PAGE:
On this day on 1702, the first British daily newspaper was published. It was called ‘The Daily Courant’ The paper consisted of a single sheet of paper with news on one side and advertisements on the other. It was printed by a woman named Elizabeth Mallet, but she called herself E. Mallet as printing was a profession dominated by men. In it, she advertised that she would not add any comments of her own to the articles she printed. She thought her readers would have: “sense enough to make reflections for themselves” and “spare the public at least half the impertinences which ordinary papers contain.” It was a worthy idea and if she could see any of our newspapers, full of editorial, opinion pieces and celebrity gossip, she’d probably be quite disappointed. Later that same year, the paper was taken over by Samuel Buckley who went on to produce the Spectator. We don’t know why, she may have sold it or it could have been that Elizabeth died.
Facts about Elizabeth’s life are hard to come by. At the end of the seventeenth century, she was printing broadsides and stories from the local area which she sold in the streets. We do know where her premises were though. Her address was next to The Kings Arms, against the Ditch at Fleet Bridge. Fleet Bridge is the old name for Fleet Street which would become the home of the British press for well over two hundred years. I quite like the idea that it all started somewhere near a ditch.
Fleet Street had been associated with publishing since the beginning of the sixteenth century. William Caxton, who was the first person to set up a printing press in England, had an apprentice who set up a printing shop on Fleet Street in 1500. He had the lovely and appropriate name of Wynkyn de Worde. I have no idea whether the ‘de Worde’ part was added as a sort of nickname or whether it is just a fine example of nominative determinism. While Caxton relied on rich and worthy patrons to support his work, de Worde made the move to printing more inexpensive books for a more commercial audience. He was the first to print on English paper and the first to make use of moveable type to print music. He also set up the first book stall in the yard of Saint Paul’s Cathedral, which then became an important centre for the booksellers of London.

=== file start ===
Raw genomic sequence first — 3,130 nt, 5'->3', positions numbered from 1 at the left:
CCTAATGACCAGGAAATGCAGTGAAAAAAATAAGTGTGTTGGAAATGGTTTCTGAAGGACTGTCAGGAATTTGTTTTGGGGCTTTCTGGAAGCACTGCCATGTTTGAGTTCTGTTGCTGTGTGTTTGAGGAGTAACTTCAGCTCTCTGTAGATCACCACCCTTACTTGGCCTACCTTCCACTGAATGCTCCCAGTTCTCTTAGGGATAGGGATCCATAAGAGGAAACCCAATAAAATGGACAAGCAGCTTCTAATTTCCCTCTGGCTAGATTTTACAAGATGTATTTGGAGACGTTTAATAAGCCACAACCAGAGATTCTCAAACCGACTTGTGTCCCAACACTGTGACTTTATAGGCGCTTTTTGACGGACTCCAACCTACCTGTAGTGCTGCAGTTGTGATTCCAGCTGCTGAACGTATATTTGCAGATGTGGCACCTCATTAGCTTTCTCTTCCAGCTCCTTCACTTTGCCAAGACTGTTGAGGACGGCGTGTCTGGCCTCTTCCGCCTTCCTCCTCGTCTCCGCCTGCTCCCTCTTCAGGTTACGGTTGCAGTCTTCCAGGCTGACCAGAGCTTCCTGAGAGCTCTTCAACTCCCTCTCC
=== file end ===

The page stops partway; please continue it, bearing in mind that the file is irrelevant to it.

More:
One of the stories that Wynkyn de Worde published was a translation of a story called ‘The Ship of Fools’ which would become a familiar trope of literature. It is an allegory that originates with Plato and is a story about a vessel with no one to guide it. It is taken over by the deranged, by the frivolous and generally by people who don’t know what they’re doing at all. They would stop at nothing to prevent a person who does know how to steer the ship from helping them.
A more modern interpretation of the story can be found in Douglas Adam’s ‘Hitchhiker’s Guide to the Galaxy’. There is a planet called Golgafrincham that was once home to the Great Circling Poets of Arium. The descendents of the poets made up stories about the planet’s impending doom. It would crash into the sun, be hit by the moon, be attacked by twelve foot piranha bees or be swallowed by a mutant star goat. They all pretended they were going to leave the planet in three arks. The ‘A’ Ark would carry all the great leaders, the scientists and the high achievers. The ‘C’ Ark would hold all people who actually made things and built things. Then there was the ‘B’ Ark. The ‘B’ Ark was for everyone else. The middle managers, the hairdressers, the television executives, the telephone sanitizers. The ‘B’ Ark was actually the only one that set off. It was a plan to get rid of the useless third of their society. The remaining two thirds of the Golgafrinchams remained on the planet and lived rich and happy lives, until they were wiped out by a disease caused by a dirty telephone.
Meanwhile the passengers of the ‘B’ Ark crash-landed on a prehistoric earth where they slowly developed a primitive culture and became the ancestors of modern humanity. So if, as Douglas Adams would have it, we are all descended from a ship of fools, it’s little wonder that we are often more interested in having meetings than actually getting anything done. More drawn to celebrity gossip than politics. Maybe Elizabeth Mallet’s newspaper with nothing but news in it would never have worked. I certainly can’t pretend that I am doing anything different from that with this rather frivolous blog. It’s just that the celebrities I’m telling you about mostly died hundreds of years ago, so I am hoping that at least some of it will seem new and interesting…